HC Deb 15 March 1926 vol 193 cc20-3

asked the Minister of Agriculture the amount of wheat and wheat, flour imported into this country during 1925 and the countries from which it was exported, together with the average price of wheat per quarter of 4½ cwts., and flour per sack of 280 lbs. received from each country?


As the reply is in the form of a statistical statement, I propose, with my hon. and gallant Friend's permission, to circulate it in the OFFICIAL REPORT.

Following is the statement:

The quantities and average declared values of wheat and wheat flour imported into Great Britain and Northern Ireland during 1925, distinguishing the countries of origin, were as follows:

1. Wheat.
From Imports. Average declared value per 504 lbs
Cwts. Quarters of 504 lbs.
s. d.
United States 27,205,333 6,045,630 63 7
Argentina 11,960,128 2,657,806 64 7
British India 7,324,150 1,627,589 64 9
Australia 16,305,958 3,623,546 64 5
Canada 29,818,689 6,626,375 61 11
Other Countries 5,119,087 1,137,575 56 4
Total 97,733,345 21,718,521 63 0

2. Wheat Meal and Flour.
From Imports. Average declared value per 280 lbs.
Cwts. Sacks of 280 lbs.
s. d.
France 58,580 23,432 41 1
United States 2,759,740 1,103,896 47 2
Argentina 409,758 163,903 29 11
Australia 1,487,474 594,990 45 5
Canada 4,220,134 1,688,054 46 1
Other Countries 186,178 74,471 34 2
Total 9,121,864 3,648,746 45 4
55. Lieut.-Colonel HENEAGE

asked the Minister of Agriculture if, in placing contracts for flour, bread, or biscuits, he will insert a Clause to ensure a proportion of British grain being used; and if he will consult with his colleagues with a view of a similar Clause being inserted in all Government contracts?


No such contracts are made by my Department. I will consider the suggestion made by my hon. and gallant Friend, but I see considerable practical difficulties in the proposal.


asked the Minister of Agriculture the total amount of wheat grown in the United Kingdom and Northern Ireland during 1925; the average market price obtained; and the amount used for milling, seeding, feeding, and malting, respectively?


As the reply is rather long and contains a number of figures, I propose, with my hon. and gallant Friend's permission, to circulate it in the OFFICIAL REPORT.

Following is the reply:

The production of wheat in 1925 in England and Wales, Scotland and Northern Ireland was a follows:

England and Wales 1,360,000
Scotland 54,000
Northern Ireland 3,000
United Kingdom 1,417,000

The average price of British wheat in England and Wales as ascertained under the Corn Returns Act, 1882, and the Corn Sales Act, 1921, during the present season (September, 1925, to February, 1926, both inclusive) was 11s. 6d. per cwt. or 51s. 9d. per quarter of 504 lbs.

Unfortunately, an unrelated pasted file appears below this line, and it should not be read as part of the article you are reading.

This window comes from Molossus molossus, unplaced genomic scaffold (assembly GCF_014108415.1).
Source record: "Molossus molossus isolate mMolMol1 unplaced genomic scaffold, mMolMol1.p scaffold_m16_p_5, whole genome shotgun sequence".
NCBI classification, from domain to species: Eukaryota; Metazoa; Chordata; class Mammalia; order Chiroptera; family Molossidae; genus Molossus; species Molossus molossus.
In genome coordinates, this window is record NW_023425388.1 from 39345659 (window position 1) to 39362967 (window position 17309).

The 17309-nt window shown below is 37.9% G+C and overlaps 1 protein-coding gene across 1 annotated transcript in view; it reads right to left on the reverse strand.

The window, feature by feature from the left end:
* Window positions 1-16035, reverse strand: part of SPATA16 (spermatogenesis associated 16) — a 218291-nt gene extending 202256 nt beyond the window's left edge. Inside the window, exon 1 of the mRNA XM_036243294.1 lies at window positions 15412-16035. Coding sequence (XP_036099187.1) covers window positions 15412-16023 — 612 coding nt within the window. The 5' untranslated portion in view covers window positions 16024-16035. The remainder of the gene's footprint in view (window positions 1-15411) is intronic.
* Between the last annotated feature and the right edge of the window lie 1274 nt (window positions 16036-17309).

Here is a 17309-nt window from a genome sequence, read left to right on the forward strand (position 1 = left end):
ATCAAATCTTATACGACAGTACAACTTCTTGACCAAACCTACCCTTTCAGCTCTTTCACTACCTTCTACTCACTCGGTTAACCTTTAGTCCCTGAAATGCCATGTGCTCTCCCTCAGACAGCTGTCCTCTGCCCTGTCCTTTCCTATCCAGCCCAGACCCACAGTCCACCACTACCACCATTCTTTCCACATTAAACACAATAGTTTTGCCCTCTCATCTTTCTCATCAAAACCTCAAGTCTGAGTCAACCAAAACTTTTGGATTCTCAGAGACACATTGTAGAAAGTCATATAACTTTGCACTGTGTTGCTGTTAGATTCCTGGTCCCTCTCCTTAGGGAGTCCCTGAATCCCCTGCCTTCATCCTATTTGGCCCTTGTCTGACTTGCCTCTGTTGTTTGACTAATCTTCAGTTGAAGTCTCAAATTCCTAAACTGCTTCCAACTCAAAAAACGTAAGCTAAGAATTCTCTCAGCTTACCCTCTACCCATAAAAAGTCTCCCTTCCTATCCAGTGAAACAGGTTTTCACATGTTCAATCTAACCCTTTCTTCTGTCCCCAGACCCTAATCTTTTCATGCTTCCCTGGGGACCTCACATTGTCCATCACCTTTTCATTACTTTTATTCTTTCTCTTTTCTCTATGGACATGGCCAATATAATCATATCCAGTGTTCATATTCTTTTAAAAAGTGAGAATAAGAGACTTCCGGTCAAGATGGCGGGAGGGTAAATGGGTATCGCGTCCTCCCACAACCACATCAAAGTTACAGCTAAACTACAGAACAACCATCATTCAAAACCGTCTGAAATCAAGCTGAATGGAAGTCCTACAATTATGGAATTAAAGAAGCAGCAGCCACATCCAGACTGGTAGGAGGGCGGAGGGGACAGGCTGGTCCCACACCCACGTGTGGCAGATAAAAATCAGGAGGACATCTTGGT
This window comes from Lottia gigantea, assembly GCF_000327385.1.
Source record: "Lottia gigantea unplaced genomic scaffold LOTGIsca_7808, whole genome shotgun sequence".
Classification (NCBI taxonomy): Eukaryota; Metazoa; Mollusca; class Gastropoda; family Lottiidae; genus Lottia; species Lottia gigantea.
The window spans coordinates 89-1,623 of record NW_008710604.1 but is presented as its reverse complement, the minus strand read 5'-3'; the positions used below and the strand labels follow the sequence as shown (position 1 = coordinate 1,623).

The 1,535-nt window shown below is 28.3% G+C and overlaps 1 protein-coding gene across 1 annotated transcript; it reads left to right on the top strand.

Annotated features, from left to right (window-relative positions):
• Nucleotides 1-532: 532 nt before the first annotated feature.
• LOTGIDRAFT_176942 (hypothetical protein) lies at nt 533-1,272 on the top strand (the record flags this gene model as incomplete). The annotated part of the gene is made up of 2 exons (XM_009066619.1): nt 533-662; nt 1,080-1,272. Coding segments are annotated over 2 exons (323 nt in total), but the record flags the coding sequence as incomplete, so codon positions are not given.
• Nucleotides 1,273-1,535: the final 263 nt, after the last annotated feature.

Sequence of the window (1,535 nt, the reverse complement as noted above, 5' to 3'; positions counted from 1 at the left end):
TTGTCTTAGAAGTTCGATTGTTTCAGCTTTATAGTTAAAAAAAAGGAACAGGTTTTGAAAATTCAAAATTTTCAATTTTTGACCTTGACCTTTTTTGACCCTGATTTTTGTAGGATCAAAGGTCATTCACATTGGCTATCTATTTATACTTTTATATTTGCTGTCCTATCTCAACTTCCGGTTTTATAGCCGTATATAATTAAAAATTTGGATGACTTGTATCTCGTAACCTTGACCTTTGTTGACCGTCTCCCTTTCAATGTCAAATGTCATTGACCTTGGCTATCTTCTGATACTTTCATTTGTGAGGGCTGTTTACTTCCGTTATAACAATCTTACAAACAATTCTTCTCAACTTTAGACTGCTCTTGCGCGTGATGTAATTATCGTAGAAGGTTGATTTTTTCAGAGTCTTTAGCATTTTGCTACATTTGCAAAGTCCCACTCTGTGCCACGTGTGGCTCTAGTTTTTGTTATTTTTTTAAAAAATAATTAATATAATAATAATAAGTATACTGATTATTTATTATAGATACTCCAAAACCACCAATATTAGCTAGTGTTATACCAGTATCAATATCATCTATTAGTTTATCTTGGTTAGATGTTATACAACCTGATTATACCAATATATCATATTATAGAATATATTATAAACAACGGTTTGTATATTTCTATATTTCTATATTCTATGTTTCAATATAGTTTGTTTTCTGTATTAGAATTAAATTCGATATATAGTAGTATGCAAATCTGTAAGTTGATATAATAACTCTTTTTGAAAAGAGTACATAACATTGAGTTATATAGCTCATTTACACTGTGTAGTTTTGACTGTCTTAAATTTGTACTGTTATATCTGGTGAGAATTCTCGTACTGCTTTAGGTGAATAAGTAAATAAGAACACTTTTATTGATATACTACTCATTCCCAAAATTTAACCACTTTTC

As far as England and Wales are concerned, it is estimated that about two-thirds of the home crop is milled, while about 10 per cent. is used for seed and 15 per cent. for poultry food and other purposes, the remainder being tail corn and screenings. I am not aware whether any wheat is used for malting, but in any case the amount so used must be very small.

53. Lieut.-Colonel HENEAGE

asked the Minister of Agriculture if experiments have been carried out to diminish the water content in British wheat; and if research is being carried out with a view of growing British wheat which has the advantages claimed for foreign wheat by the bakers?


My hon. and gallant Friend, no doubt, refers to the research work upon the breeding of improved wheats which has been conducted for many years, with very successful results, at the University of Cambridge under the direction of Sir Rowland Biffen. This work covers the two points mentioned in the question. A full account of the wheat breeding investigations at the Cambridge Plant Breeding Institute will be published by the Ministry in the course of a few weeks, and I shall be happy to send my hon. and gallant Friend a copy of the publication as soon as it is ready.

Colonel APPLIN

May I ask if British wheat has not a better food value than any other foreign wheat?


As my hon. and gallant Friend is probably aware, the difficulty is that certain British wheat contains a great deal more moisture, and does not give a loaf of the same cubic capacity for the same weight of flour, but the new Yeoman II wheat gives as good a loaf as Manitoba Hard.

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